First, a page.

Tuesday, November 27, 2012

Your Own Private Halo

Lunar halo, ring around the moon (c) John Ashley
Lunar halo at midnight, with Jupiter on the left side
If you happened to be wandering around western Montana this morning, in the wee hours after midnight, you probably noticed a glowing halo around the 99% full moon. With Jupiter riding shotgun at ten o'clock high, it made for an impressive sight. But what does it mean?

Lunar halos are optical illusions that occur when moonlight (reflected sunlight) passes through high, thin cirrus clouds floating in the night sky at more than 20,000 feet above your frozen nose. The light gets refracted (bent) and reflected (bounced) by millions of tiny, six-sided ice crystals that form these clouds. Refracted light is bent at a 22 degree angle, so the halo will invariably occur 22 degrees away from the light coming straight-line from the moon to your eyes. That's about the width of your fist when held at arm's length.

Because moonlight is so dim, compared to direct sunlight, lunar halos are usually colorless. But under optimum conditions you might see lunar halos with red on the inside and blue on the outside - the familiar rainbow color gradient.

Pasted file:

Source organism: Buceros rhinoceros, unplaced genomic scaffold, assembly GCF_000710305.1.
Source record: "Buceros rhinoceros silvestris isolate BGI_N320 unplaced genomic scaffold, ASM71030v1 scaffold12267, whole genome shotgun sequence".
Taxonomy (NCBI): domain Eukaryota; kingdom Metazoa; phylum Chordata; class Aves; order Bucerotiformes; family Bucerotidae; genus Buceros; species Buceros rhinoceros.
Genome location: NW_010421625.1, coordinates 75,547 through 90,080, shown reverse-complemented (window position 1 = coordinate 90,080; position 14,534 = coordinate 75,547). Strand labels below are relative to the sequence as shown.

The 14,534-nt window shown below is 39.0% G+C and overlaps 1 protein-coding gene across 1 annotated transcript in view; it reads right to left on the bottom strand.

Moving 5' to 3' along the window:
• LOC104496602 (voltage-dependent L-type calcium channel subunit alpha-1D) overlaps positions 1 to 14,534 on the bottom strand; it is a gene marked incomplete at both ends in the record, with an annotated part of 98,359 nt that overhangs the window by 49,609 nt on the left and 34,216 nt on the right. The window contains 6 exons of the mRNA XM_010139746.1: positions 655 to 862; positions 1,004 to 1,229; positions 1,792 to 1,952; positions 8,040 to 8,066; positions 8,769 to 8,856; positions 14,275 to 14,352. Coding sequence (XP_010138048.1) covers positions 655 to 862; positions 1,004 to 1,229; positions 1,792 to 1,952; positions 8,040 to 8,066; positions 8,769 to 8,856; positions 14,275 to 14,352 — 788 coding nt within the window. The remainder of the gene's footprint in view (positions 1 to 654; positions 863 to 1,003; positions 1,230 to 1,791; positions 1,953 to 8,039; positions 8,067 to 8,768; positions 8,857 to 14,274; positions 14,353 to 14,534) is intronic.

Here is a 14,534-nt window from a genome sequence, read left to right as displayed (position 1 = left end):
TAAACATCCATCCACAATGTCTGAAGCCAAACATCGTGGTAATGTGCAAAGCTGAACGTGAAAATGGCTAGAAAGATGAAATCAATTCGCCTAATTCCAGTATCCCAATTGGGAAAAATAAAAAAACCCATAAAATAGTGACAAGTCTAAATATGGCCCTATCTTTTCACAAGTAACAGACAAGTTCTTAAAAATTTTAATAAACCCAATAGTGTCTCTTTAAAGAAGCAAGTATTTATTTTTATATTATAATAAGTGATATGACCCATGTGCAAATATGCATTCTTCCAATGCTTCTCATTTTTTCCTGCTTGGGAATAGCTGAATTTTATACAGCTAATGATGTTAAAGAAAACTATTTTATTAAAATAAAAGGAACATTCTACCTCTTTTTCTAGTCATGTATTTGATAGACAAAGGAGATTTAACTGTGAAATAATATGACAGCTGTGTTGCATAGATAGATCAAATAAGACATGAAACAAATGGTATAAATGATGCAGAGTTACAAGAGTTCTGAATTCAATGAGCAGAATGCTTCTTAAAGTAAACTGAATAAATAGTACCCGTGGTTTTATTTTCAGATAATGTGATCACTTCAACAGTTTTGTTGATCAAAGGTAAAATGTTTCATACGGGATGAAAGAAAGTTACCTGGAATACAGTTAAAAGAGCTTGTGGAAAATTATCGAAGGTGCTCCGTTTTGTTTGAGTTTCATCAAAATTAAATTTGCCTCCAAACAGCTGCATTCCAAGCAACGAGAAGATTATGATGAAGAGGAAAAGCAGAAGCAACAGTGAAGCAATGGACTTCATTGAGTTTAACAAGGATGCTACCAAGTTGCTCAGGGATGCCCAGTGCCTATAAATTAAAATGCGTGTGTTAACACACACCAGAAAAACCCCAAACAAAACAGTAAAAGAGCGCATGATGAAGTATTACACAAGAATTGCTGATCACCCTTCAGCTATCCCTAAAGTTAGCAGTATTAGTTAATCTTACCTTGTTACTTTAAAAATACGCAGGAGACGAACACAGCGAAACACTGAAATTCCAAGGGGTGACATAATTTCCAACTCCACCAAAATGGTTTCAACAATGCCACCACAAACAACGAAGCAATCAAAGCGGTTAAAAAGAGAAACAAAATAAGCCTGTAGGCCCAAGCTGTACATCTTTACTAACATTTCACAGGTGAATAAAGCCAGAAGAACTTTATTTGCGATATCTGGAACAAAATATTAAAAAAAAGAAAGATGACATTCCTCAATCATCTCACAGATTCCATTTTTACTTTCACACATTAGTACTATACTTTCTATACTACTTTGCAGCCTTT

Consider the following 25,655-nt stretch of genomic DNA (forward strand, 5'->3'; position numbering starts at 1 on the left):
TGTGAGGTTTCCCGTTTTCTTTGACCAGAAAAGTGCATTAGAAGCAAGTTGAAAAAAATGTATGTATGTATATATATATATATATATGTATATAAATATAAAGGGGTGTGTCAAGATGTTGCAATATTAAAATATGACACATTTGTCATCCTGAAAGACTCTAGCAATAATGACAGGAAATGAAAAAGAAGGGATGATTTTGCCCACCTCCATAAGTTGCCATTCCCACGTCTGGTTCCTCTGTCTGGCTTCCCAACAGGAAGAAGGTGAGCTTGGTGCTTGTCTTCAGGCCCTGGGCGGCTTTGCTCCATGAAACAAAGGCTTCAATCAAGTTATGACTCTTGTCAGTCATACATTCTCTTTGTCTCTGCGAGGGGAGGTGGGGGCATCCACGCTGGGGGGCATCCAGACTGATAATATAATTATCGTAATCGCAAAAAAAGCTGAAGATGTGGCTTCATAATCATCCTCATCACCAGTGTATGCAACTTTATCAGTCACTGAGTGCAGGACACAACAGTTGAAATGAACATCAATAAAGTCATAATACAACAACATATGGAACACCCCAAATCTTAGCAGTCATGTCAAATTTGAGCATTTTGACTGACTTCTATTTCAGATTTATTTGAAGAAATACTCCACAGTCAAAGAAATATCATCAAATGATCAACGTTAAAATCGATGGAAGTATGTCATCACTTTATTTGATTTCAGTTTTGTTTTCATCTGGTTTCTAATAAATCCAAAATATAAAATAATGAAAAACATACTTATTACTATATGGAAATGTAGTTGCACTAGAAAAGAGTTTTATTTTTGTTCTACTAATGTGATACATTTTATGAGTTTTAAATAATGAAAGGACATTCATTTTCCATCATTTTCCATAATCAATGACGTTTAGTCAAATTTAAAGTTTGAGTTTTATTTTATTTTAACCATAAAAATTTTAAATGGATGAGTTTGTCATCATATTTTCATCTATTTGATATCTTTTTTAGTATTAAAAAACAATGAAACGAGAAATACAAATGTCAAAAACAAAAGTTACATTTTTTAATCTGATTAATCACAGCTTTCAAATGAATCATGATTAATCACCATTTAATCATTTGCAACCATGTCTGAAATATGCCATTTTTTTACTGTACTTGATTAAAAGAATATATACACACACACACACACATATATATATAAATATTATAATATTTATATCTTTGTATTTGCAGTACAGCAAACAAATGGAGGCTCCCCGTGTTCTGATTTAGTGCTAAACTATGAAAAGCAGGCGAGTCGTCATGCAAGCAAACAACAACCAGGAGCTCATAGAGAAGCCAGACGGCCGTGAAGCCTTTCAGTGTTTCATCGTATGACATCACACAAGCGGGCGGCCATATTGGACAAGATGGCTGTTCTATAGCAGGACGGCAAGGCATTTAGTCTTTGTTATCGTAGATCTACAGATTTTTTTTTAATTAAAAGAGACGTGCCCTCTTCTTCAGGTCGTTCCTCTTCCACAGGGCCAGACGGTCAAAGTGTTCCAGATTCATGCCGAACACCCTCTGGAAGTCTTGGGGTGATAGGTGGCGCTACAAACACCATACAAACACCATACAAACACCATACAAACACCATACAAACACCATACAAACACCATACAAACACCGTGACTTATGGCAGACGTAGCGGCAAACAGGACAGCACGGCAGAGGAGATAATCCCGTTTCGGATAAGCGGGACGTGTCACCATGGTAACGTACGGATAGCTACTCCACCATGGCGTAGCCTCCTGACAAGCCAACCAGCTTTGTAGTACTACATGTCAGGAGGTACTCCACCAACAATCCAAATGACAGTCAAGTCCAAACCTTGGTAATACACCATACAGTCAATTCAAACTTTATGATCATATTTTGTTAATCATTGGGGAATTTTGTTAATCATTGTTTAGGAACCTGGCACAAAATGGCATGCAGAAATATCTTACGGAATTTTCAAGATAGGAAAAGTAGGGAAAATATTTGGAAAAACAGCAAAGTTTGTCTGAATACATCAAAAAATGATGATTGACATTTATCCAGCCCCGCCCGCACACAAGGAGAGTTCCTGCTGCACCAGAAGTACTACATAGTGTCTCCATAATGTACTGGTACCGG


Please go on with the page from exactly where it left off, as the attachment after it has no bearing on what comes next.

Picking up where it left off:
Cirrus clouds often form the leading edge of a low pressure system - what we call a storm - and precede the storm by a day or two. So there really is a little science behind the adage, "Ring around the moon means rain soon." During last month's 100% full moon, sky watchers on the east coast saw a lunar halo the night before Hurricane Sandy made landfall. On the night of Sandy's landfall, people in the Midwest saw a lunar halo as the same low pressure system headed their way.

The hexagon-shaped ice crystals must be oriented just so, relative to your eyes, for the bent light to glance in your precise direction. That means the lunar halo you see is created from different ice crystals than the halo seen by the shivering person standing next to you. In other words, every lunar halo is unique to each viewer - your own private halo.

You can see more examples of cool, natural light effects here.